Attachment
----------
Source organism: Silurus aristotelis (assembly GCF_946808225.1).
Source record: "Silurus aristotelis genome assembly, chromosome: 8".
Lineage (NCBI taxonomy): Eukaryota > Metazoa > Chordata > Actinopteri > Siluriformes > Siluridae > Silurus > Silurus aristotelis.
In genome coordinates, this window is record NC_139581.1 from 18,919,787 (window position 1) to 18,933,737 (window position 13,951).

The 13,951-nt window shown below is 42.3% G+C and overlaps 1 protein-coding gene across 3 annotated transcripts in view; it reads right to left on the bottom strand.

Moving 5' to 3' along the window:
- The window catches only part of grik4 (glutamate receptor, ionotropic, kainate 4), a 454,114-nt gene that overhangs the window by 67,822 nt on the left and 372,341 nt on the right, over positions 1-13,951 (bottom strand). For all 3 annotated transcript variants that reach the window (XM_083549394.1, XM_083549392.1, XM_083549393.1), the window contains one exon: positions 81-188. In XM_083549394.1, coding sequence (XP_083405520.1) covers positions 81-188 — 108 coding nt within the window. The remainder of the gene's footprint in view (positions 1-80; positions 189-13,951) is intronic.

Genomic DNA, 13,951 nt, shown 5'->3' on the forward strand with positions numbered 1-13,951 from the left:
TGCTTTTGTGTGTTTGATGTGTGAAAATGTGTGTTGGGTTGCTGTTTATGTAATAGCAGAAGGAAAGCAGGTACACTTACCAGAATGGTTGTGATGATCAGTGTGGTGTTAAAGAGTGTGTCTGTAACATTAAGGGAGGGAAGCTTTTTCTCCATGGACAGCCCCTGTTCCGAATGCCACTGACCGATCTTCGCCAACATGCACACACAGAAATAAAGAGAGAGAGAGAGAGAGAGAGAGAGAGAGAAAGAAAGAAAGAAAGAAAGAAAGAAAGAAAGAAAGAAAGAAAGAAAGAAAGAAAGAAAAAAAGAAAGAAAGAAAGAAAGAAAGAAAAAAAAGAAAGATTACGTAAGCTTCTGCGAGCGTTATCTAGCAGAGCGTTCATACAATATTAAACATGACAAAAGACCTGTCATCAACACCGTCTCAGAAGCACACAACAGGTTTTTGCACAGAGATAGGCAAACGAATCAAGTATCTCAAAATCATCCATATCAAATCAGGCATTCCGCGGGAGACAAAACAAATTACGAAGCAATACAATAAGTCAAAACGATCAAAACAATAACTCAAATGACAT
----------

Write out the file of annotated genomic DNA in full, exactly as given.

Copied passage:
Source organism: Silurus aristotelis (assembly GCF_946808225.1).
Source record: "Silurus aristotelis genome assembly, chromosome: 8".
Lineage (NCBI taxonomy): Eukaryota > Metazoa > Chordata > Actinopteri > Siluriformes > Siluridae > Silurus > Silurus aristotelis.
In genome coordinates, this window is record NC_139581.1 from 18,919,787 (window position 1) to 18,933,737 (window position 13,951).

The 13,951-nt window shown below is 42.3% G+C and overlaps 1 protein-coding gene across 3 annotated transcripts in view; it reads right to left on the bottom strand.

Moving 5' to 3' along the window:
- The window catches only part of grik4 (glutamate receptor, ionotropic, kainate 4), a 454,114-nt gene that overhangs the window by 67,822 nt on the left and 372,341 nt on the right, over positions 1-13,951 (bottom strand). For all 3 annotated transcript variants that reach the window (XM_083549394.1, XM_083549392.1, XM_083549393.1), the window contains one exon: positions 81-188. In XM_083549394.1, coding sequence (XP_083405520.1) covers positions 81-188 — 108 coding nt within the window. The remainder of the gene's footprint in view (positions 1-80; positions 189-13,951) is intronic.

Genomic DNA, 13,951 nt, shown 5'->3' on the forward strand with positions numbered 1-13,951 from the left:
TGCTTTTGTGTGTTTGATGTGTGAAAATGTGTGTTGGGTTGCTGTTTATGTAATAGCAGAAGGAAAGCAGGTACACTTACCAGAATGGTTGTGATGATCAGTGTGGTGTTAAAGAGTGTGTCTGTAACATTAAGGGAGGGAAGCTTTTTCTCCATGGACAGCCCCTGTTCCGAATGCCACTGACCGATCTTCGCCAACATGCACACACAGAAATAAAGAGAGAGAGAGAGAGAGAGAGAGAGAGAGAAAGAAAGAAAGAAAGAAAGAAAGAAAGAAAGAAAGAAAGAAAGAAAGAAAGAAAGAAAAAAAGAAAGAAAGAAAGAAAGAAAGAAAAAAAAGAAAGATTACGTAAGCTTCTGCGAGCGTTATCTAGCAGAGCGTTCATACAATATTAAACATGACAAAAGACCTGTCATCAACACCGTCTCAGAAGCACACAACAGGTTTTTGCACAGAGATAGGCAAACGAATCAAGTATCTCAAAATCATCCATATCAAATCAGGCATTCCGCGGGAGACAAAACAAATTACGAAGCAATACAATAAGTCAAAACGATCAAAACAATAACTCAAATGACAT